The Posteverything Generation

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Nicholas Handler

Yale University, Class of 2009

From Glen Ridge, New Jersey

The Posteverything Generation

Nicholas Handler, is a junior at Yale University majoring in history. Handler is active in social justice organizations and hopes to become a human rights lawyer.

I never expected to gain any new insight into the nature of my generation, or the changing landscape of American colleges, in Lit Theory. Lit Theory is supposed to be the class where you sit at the back of the room with every other jaded sophomore wearing skinny jeans, thick-framed glasses, an ironic tee-shirt and over-sized retro headphones, just waiting for lecture to be over so you can light up a Turkish Gold and walk to lunch while listening to Wilco. That’s pretty much the way I spent the course, too: through structuralism, formalism, gender theory, and post-colonialism, I was far too busy shuffling through my iPod to see what the patriarchal world order of capitalist oppression had to do with Ethan Frome. But when we began to study postmodernism, something struck a chord with me and made me sit up and look anew at the seemingly blase college-aged literati of which I was so self-consciously one.

According to my textbook, the problem with defining postmodernism is that it’s impossible. The difficulty is that it is so …. post. It defines itself so negatively against what came before it– naturalism, romanticism and the wild revolution of modernism–that it’s sometimes hard to see what it actually is. It denies that anything can be explained neatly or even at all. It is parodic, detached, strange, and sometimes menacing to traditionalists who do not understand it. Although it arose in the post-war west (the term was coined in 1949), the generation that has witnessed its ascendance has yet to come up with an explanation of what postmodern attitudes mean for the future of culture or society. The subject intrigued me because, in a class otherwise consumed by dead-letter theories, postmodernism remained an open book, tempting to the young and curious. But it also intrigued me because the question of what postmodernism–what a movement so post-everything, so reticent to define itself–is spoke to a larger question about the political and popular culture of today, of the other jaded sophomores sitting around me who had grown up in a postmodern world.

In many ways, as a college-aged generation, we are also extremely post: post-Cold War, post-industrial, post-baby boom, post-9/11…at one point in his famous essay, “Postmodernism, or the Cultural Logic of Late Capitalism,” literary critic Frederic Jameson even calls us “post-literate.” We are a generation that is riding on the tail-end of a century of war and revolution that toppled civilizations, overturned repressive social orders, and left us with more privilege and opportunity than any other society in history. Ours could be an era to accomplish anything.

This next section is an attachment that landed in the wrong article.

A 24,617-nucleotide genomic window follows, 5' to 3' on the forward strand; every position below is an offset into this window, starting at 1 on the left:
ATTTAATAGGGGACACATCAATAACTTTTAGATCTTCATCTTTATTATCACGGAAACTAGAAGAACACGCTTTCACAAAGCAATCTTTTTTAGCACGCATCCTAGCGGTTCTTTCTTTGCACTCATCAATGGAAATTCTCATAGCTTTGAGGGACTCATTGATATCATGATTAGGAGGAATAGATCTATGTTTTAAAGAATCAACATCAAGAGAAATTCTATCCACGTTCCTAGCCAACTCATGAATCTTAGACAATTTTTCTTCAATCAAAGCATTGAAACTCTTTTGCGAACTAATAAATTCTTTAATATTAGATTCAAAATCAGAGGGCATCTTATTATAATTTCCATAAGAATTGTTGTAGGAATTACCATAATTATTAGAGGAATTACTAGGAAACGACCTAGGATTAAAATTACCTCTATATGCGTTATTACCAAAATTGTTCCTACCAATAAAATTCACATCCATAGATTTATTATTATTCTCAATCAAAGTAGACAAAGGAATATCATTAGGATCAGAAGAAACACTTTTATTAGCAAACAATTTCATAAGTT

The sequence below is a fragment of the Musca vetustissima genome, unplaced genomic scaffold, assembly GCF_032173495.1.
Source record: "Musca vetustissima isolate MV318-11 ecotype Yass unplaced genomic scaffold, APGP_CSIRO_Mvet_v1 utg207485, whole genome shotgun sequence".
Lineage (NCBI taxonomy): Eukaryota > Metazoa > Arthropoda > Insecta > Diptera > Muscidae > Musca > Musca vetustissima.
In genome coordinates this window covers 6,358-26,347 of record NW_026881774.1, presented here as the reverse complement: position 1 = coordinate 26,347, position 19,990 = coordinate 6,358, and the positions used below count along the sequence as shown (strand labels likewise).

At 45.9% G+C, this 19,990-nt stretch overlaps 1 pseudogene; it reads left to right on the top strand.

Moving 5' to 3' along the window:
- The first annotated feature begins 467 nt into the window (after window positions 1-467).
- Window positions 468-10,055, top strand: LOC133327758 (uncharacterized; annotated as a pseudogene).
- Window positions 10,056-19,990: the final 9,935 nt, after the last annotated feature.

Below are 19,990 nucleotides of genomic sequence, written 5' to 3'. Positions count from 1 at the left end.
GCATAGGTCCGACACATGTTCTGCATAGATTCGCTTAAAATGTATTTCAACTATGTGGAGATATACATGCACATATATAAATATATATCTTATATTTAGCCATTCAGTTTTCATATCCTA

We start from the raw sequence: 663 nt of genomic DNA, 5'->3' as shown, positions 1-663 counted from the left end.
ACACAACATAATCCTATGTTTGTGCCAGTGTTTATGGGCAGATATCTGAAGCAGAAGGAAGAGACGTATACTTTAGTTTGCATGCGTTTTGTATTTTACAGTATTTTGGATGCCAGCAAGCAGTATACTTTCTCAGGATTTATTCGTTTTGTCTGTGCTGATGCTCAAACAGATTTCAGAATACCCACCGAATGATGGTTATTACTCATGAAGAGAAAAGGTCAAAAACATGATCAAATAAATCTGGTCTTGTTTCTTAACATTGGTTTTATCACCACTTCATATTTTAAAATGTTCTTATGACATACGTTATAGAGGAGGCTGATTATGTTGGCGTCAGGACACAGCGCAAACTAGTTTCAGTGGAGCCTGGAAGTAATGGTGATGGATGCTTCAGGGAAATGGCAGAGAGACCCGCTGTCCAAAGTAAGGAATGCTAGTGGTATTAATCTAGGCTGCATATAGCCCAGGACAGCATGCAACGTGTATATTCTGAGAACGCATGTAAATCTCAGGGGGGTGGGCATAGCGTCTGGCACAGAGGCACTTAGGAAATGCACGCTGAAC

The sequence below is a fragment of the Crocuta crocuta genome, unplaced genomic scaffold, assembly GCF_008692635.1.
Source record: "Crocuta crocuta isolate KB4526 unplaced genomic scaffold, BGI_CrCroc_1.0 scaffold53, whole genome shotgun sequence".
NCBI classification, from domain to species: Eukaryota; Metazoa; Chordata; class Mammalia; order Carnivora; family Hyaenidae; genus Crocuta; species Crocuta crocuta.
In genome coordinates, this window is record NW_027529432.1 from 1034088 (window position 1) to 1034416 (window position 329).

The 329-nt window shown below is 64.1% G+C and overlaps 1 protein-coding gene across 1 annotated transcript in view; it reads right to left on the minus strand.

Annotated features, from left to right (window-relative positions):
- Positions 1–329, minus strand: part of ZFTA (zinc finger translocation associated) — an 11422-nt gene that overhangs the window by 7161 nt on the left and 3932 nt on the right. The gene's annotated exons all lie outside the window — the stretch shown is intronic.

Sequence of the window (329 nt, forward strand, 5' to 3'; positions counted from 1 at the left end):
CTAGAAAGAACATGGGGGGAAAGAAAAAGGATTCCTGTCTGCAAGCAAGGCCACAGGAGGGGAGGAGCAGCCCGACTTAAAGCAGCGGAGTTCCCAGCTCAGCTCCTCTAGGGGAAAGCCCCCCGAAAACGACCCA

And yet do we take to the streets and the airwaves and say ‘here we are, and this is what we demand’? Do we plant our flag of youthful rebellion on the mall in Washington and say ‘we are not leaving until we see change! Our eyes have been opened by our education and our conception of what is possible has been expanded by our privilege and we demand a better world because it is our right’? It would seem we do the opposite. We go to war without so much as questioning the rationale, we sign away our civil liberties, we say nothing when the Supreme Court uses Brown v. Board of Education to outlaw desegregation, and we sit back to watch the carnage on the evening news.

On campus, we sign petitions, join organizations, put our names on mailing lists, make small-money contributions, volunteer a spare hour to tutor, and sport an entire wardrobe’s worth of Live Strong bracelets advertising our moderately priced opposition to everything from breast cancer to global warming. But what do we really stand for? Like a true postmodern generation we refuse to weave together an overarching narrative to our own political consciousness, to present a cast of inspirational or revolutionary characters on our public stage, or to define a specific philosophy. We are a story seemingly without direction or theme, structure or meaning–a generation defined negatively against what came before us. When Al Gore once said “It’s the combination of narcissism and nihilism that really defines postmodernism,” he might as well have been echoing his entire generation’s critique of our own. We are a generation for whom even revolution seems trite, and therefore as fair a target for bland imitation as anything else. We are the generation of the Che Geuvera tee-shirt.